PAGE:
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Assessment Philosophy: A Critical Consideration for Ethical Skills Recognition

Jen Hamer


Recognition of prior learning (RPL) is increasingly understood as a complex phenomenon, generating potential outcomes for the individual beyond formal accreditation and learning. It is argued here that all assessment practice is influenced by an underpinning philosophy that is an orienting and governing structure for the execution of the assessor’s professional task. The assessment philosophy consists of values, intentions and beliefs that shape the assessment interaction and its outcomes. If these foundations of assessment remain unspoken and unexamined, the assessor may fail to gain a critical understanding of their own approach to inform how to ethically manage these effects.  The explicit construction and articulation of a philosophical base enables a considered response to the operations of power within RPL, and in particular the ontological aspects of assessment. This brings ethical and practical rigor to the process and, as it is proposed here, increases the efficacy of RPL with nontraditional learners.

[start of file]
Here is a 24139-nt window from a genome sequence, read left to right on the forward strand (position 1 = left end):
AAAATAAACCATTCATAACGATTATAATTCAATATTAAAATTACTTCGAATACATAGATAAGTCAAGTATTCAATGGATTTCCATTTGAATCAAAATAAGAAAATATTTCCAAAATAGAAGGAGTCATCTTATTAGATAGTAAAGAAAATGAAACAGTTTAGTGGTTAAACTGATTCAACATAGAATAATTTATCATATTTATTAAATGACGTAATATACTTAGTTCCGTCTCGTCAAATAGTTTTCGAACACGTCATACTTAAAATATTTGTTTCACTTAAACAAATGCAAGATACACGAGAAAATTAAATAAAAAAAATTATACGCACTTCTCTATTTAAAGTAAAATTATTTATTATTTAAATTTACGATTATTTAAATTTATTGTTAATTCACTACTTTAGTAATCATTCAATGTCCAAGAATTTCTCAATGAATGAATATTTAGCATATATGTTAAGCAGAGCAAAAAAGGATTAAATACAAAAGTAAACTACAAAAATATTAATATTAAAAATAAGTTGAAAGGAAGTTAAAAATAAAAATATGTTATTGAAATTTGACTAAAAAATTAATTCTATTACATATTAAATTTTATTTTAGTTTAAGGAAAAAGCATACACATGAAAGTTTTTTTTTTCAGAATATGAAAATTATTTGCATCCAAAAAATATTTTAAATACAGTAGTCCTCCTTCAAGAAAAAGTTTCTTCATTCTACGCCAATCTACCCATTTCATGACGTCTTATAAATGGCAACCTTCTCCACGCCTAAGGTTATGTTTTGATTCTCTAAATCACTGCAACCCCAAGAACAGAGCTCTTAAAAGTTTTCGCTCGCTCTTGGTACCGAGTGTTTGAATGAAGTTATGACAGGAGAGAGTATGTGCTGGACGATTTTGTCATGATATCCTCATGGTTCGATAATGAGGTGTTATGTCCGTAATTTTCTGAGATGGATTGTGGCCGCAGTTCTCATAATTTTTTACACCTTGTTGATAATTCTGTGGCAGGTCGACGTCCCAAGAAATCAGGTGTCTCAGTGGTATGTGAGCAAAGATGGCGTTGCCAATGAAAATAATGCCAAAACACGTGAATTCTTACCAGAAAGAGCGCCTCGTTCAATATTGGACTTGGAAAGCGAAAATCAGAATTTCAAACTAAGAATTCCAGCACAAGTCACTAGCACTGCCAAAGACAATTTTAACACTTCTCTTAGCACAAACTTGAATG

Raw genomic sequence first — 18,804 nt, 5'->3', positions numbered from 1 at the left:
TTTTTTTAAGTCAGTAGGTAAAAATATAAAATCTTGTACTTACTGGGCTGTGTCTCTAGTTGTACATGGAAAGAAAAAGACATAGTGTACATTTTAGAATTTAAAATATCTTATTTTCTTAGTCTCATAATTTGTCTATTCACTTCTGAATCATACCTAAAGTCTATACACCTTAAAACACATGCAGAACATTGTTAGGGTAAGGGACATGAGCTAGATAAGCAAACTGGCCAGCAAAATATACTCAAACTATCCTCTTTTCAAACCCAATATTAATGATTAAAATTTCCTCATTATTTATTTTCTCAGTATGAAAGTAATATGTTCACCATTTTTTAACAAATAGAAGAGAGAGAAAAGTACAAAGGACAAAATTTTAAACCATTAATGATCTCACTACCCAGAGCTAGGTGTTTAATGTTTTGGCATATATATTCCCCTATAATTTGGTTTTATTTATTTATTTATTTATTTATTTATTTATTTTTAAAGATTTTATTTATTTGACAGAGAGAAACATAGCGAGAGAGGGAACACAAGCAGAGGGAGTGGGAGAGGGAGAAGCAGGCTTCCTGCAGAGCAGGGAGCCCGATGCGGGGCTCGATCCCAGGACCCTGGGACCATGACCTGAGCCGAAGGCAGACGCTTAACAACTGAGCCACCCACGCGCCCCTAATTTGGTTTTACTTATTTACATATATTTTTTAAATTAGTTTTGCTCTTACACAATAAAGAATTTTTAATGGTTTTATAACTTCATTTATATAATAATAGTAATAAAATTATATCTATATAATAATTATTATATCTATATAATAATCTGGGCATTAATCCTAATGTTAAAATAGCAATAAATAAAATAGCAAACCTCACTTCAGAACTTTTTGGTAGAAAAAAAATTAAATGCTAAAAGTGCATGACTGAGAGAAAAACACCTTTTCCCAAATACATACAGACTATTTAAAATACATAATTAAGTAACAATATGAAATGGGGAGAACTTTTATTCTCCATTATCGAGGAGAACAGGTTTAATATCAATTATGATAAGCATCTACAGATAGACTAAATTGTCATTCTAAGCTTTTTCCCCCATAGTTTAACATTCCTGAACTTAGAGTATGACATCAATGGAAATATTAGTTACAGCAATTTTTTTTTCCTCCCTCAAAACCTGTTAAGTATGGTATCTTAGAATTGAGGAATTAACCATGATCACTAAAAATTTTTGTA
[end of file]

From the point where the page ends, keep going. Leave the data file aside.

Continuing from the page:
This article discusses a particular assessment philosophy described by a group of RPL assessors within the Australian vocational education sector. These assessors were participants in a doctoral study at the University of New South Wales, Australia, examining the experiences of RPL for nontraditional learners (Hamer, 2013b). The analysis presented here forms a component of the research findings.

Keywords: Recognition of prior learning, assessment philosophy, ontological, nontraditional learner, skills recognition, vocational education

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